Father’s Day is this weekend. It’s a good opportunity to celebrate our dads, but at the same time, to look at the impact that children can have on their parents.
Nowhere has this been more apparent to me than in the workplace, where I’ve seen visible changes in the way men manage when they have children. One manager, who oversaw a team of twelve people, was known for his brash style—a rough, impatient approach to one-on-ones and documented awkwardness outside of official interactions.
Fatherhood changed him almost immediately. It began even before his daughter was born, but it was after he returned from two weeks off with his wife and new child that you could see the difference. He was exhausted and yet slightly more patient in meetings, and most interesting of all, less prone to the bouts of condescension many men display with female reports and colleagues. He wasn’t a completely different person, but the changes were noticed throughout the company. This was a man impacted by the “daughter effect.”
The Research Behind the Daughter Effect
We’ve all seen the anecdotal evidence that a child can change how a man manages, and a daughter in particular can have a tremendous impact, but recent research has gone a step further to quantify what this impact looks like.
In a recent Harvard University study, Paul Gompers and Sophie Wang wanted to see what impact the hiring of more women managers had on VC management firms. Not surprisingly, VC investing, a largely male industry, is not at the forefront of diversity in the workplace. In fact, only 8% of the new hires made in the study (covering 301 firms and 988 funds) were women. And the numbers were even more sparse when you considered the number of firms that hired more than one woman.
To better understand not only the impact of hiring women in these firms, but also the factors that actually led the firms to do so, the researchers looked at the number of daughters among the children of the partners at these agencies. The results were enlightening.
VC partners with one more daughter than sons employed 2% more women managers and were 24% more likely to have a senior female manager on staff. Those same firms were 3% more likely to have successful deals.
Another study, of Danish workers, several years ago found that when a male CEO had a daughter, the wage gap closed by an average of 0.5%. If their first-born child was a daughter, that gap closed by as much as 3%. The implication of these studies is that male managers who have daughters shift their workplaces slightly toward greater equality.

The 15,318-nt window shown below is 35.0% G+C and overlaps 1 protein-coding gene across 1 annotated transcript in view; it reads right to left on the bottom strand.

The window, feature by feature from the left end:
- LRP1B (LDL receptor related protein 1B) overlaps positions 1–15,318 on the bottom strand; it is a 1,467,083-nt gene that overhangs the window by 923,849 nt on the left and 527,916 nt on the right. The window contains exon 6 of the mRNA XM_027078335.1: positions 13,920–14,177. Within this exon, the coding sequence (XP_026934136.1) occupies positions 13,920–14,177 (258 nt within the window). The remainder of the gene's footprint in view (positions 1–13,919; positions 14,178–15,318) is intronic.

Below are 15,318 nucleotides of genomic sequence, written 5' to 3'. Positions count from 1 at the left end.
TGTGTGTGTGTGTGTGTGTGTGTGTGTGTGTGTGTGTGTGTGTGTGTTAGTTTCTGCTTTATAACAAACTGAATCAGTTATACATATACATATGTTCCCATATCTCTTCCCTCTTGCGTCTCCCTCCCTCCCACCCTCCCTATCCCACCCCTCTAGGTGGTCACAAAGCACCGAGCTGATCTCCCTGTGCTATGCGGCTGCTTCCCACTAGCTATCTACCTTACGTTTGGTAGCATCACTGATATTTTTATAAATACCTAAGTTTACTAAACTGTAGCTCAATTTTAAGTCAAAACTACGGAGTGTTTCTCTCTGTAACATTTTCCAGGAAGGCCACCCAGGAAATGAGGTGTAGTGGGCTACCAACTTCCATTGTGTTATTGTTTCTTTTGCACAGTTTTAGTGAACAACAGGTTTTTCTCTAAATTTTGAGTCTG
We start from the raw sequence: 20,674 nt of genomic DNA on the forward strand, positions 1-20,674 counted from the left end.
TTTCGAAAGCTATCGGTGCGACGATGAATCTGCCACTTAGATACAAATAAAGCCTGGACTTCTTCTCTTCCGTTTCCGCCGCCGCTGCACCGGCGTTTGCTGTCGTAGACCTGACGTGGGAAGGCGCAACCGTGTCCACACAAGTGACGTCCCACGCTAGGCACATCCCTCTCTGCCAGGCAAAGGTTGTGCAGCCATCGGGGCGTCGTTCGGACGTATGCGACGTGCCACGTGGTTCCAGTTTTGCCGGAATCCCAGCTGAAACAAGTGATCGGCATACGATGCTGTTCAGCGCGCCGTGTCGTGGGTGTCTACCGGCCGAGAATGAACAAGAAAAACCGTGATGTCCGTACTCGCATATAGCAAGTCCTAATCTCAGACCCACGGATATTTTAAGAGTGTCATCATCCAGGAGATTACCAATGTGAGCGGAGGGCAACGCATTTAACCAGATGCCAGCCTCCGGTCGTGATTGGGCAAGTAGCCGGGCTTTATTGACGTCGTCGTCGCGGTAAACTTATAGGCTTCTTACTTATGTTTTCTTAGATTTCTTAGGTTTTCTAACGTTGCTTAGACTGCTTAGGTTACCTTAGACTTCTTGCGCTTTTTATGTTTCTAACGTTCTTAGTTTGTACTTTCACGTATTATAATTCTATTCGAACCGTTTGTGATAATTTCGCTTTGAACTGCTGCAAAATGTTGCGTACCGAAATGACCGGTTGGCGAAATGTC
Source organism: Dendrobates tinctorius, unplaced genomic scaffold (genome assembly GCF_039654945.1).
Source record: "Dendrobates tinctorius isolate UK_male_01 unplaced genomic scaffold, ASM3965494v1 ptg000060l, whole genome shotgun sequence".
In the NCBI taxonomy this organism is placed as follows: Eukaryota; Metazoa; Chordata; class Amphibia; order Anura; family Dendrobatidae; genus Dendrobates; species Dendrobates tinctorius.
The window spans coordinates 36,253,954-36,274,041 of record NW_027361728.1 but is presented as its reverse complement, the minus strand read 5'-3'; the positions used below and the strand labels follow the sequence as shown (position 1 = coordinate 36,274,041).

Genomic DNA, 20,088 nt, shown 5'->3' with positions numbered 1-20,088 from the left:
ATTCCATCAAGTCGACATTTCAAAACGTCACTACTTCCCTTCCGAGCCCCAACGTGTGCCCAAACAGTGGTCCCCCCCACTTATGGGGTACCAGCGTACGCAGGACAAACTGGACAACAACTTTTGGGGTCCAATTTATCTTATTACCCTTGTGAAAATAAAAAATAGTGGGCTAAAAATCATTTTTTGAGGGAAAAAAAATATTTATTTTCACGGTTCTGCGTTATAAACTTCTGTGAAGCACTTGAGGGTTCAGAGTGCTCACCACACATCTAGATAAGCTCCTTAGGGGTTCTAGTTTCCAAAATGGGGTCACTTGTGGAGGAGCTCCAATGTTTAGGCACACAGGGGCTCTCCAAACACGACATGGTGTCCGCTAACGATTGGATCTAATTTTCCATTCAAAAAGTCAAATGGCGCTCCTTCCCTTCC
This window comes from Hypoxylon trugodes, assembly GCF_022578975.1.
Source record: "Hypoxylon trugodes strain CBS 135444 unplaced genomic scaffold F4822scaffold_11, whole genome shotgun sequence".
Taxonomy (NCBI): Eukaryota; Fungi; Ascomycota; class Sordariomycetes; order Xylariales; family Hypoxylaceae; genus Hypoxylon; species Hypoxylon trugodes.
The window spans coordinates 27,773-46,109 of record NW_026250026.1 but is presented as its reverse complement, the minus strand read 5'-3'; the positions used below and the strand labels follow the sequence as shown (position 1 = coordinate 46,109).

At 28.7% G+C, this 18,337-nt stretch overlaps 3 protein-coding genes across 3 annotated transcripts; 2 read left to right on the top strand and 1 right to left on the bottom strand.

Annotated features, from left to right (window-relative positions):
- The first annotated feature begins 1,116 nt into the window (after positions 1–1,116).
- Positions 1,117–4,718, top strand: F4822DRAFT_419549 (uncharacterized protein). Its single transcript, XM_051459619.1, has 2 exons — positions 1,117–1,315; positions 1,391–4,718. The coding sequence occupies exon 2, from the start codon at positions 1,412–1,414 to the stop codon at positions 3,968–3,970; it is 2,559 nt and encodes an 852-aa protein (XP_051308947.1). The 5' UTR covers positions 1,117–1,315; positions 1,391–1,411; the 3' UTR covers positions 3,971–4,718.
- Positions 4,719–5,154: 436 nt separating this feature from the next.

How a Daughter Changes a Male Manager
The data implies that men with daughters are more likely to hire and empower women in the workplace, but what does this mean for your workplace, and how do you better work with male colleagues under the influence of the daughter effect?
The first thing to keep in mind is that the daughter effect does not exactly level the playing field. While the statistics are interesting, the results in the Danish study were most prominent in smaller firms where CEOs had direct control over most of their staff. Larger firms saw much smaller results.
Men with daughters may be more cognizant of the differences and challenges women face, but does this make them advocates for change or is it a more subconscious impact? We don’t know for sure, but we do know that the shift in mindset changes enough to create change.
Working Together to Achieve Gender Equality
Gender equality in the workplace is a goal we must all champion on a daily basis. As mothers and sisters, we have the opportunity to educate the next generation and plant the seeds for constant improvement, so it doesn’t have to wait for a man to have a daughter. Whether the changes are conscious or not, we should not rely on the filial relations of men in management to lift women and treat women equally.
Yet these are great opportunities to leverage what is almost certainly a new perspective in the lives of these men—helping them to go beyond whatever changes occur to them when a daughter comes into their lives.
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